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last update : 27-09-2017
Symbol FRAXA
Location Xq27.3
HGNC id 3945
Name fragile X syndrome
Other name(s) Martin Bell syndrome
Corresponding gene FMR1
Other symbol(s) FXS
Main clinical features
  • mental retardation
  • subtle dysmorphism, long face with prominent mandible and large ears, facial characteristics such as reduced facial depth, hypoplasticity of the nasal bone-cartilage interface and narrow mid-facial with exaggerating ear prominence (PMID: 23211703))
  • macroorchidism in postpubertal males
  • behavioral abnormalities, due to lack of FMR1 in areas such as the cerebral cortex, amygdala, hippocampus and cerebellum
  • autism is a distinctive subphenotype in FXS with a prevalence range from 25 to 50 percent (PMID: 19441123))
  • anatomical landmark of the disease, is the hyperabundance of immature-looking lengthened dendritic spines (PMID: 21307257))
  • alteration of function and synaptic inputs in the auditory brainstem (PMID: 25679778))
  • Genetic determination sex linked
    Prevalence . incidence in males of 1 in 5161, one of the most frequent cause of inherited mental retardation (PMID: 19804849) . premutatio
    Related entries FXTAS, POF1
    Function/system disorder multisystem/generalized
    mental retardation
    Type MCA/MR
    Gene product
    Name FMRP, a selective RNA-binding protein forming a messenger ribonucleoprotein complex that associates with polyribosomes; FMRP may regulate neuronal translation via microRNAs
    Gene mutationChromosome rearrangementEffectComments
    repeat expansion   abnormal protein/loss of function expansion of CGG repeat >200, in the 5'untranslated region of the FMR1 gene
    various types     a small number of cases are due to intragenic deletion or point mutation in the FMR1 gene
      fragile site   the fragile site in Xq27.3 is not causal but is a diagnostic marker for the syndrome
    missense     a single missense mutation (I304N) in the second KH domain of FMRP gives rise to a particularly severe case of Fragile X syndrome
  • dynamic mutation ; many psychiatric and neurological symptoms of FXS could result from unchecked activation of mGluR5, a metabotropic glutamate receptor
  • overactivation of phosphatases in synapses may be a key deficit in FXS, which affects synaptic translation, transcription, and synaptic receptor regulation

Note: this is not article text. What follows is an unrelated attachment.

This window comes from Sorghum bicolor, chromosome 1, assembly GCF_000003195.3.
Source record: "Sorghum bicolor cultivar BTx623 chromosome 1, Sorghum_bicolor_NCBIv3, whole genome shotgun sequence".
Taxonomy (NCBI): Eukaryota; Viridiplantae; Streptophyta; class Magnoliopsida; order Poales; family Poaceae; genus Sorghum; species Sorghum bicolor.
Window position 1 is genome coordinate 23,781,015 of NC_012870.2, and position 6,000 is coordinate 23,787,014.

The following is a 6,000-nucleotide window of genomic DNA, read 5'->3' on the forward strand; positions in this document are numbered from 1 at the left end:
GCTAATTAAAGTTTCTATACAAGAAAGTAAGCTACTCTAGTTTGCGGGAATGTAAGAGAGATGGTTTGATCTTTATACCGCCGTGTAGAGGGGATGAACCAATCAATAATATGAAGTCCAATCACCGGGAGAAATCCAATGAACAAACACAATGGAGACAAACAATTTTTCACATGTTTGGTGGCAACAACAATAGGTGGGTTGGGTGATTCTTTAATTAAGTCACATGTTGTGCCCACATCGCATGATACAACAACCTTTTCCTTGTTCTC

• having right fronto-striatal dysfunction that is likely an identifiable neuro-phenotypic feature and activation of the left ventrolateral prefrontal cortex during successful response inhibition may reflect compensatory processes (PMID: 17437282))
  • residue Ile304 in KH1-KH2 domain, mutated to Asn is associated with a particularly severe incidence of Fragile X syndrome (Ile304Asn mutation both perturbs the structure and destabilizes the protein) (PMID: 17850748))
  • the upstream terminus of the methylation boundary region exhibits decreased methylation as compared to that of healthy individuals (suggests changes in nucleotide sequence and chromatin structure in the boundary region) (PMID: 19853235))
  • trigger for gene silencing may be local to the repeat itself and perhaps involves a mechanism similar to that involved in the formation of pericentric heterochromatin (PMID: 20843831))
  • defective Programmed cell death (PCD) may contribute to the excess synaptic connections known to exist in FMR1 mutants and could play a role in the behavioral phenotype of children with FRAXA (PMID: 23900139))
  • Genotype/Phenotype correlations
  • normal individuals have 6 to 50 CGG repeats at this site. When the number is more than 200, the FMR1 gene becomes non functional (full mutation), all male patients have mental retardation and half of the females have some degree of mental impairment. Individuals with a repeat number between 50 and 200 are premutation carriers, they do not have mental retardation but females are at risk of having offspring with a full mutation ; premutation carriers may experience premature ovarian failure (POF1) or tremor ataxia syndrome (FXTAS)
  • a single missense mutation (I304N) in the second KH domain of FMRP gives rise to a particularly severe case of Fragile X syndrome